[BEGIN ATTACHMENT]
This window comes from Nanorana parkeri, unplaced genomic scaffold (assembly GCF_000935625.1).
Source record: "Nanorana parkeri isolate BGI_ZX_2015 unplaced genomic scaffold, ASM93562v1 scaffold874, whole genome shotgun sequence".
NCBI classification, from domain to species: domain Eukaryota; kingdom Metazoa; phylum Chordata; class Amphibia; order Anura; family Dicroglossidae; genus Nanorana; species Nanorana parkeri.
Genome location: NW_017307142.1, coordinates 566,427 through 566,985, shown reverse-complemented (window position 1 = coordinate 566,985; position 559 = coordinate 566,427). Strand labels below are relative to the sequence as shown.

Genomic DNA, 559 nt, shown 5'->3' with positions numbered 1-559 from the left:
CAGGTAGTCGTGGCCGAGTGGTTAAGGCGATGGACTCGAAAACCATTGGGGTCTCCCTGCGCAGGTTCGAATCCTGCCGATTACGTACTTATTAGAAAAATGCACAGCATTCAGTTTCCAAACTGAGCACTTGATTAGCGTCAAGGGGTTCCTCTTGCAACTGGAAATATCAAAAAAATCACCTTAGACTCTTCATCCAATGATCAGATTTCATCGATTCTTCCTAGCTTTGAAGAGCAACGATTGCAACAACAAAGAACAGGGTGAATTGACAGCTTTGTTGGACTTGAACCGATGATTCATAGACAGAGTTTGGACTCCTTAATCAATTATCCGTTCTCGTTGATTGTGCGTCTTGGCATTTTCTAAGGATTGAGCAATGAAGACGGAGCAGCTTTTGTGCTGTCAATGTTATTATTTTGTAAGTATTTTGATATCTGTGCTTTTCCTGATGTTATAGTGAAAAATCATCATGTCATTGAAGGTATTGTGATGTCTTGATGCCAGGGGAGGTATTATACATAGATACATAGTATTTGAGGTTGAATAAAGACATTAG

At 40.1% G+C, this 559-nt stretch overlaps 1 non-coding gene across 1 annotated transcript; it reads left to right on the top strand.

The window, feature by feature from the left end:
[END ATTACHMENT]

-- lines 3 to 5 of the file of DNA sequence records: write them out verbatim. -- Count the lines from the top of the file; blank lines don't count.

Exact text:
NCBI classification, from domain to species: domain Eukaryota; kingdom Metazoa; phylum Chordata; class Amphibia; order Anura; family Dicroglossidae; genus Nanorana; species Nanorana parkeri.
Genome location: NW_017307142.1, coordinates 566,427 through 566,985, shown reverse-complemented (window position 1 = coordinate 566,985; position 559 = coordinate 566,427). Strand labels below are relative to the sequence as shown.

Genomic DNA, 559 nt, shown 5'->3' with positions numbered 1-559 from the left: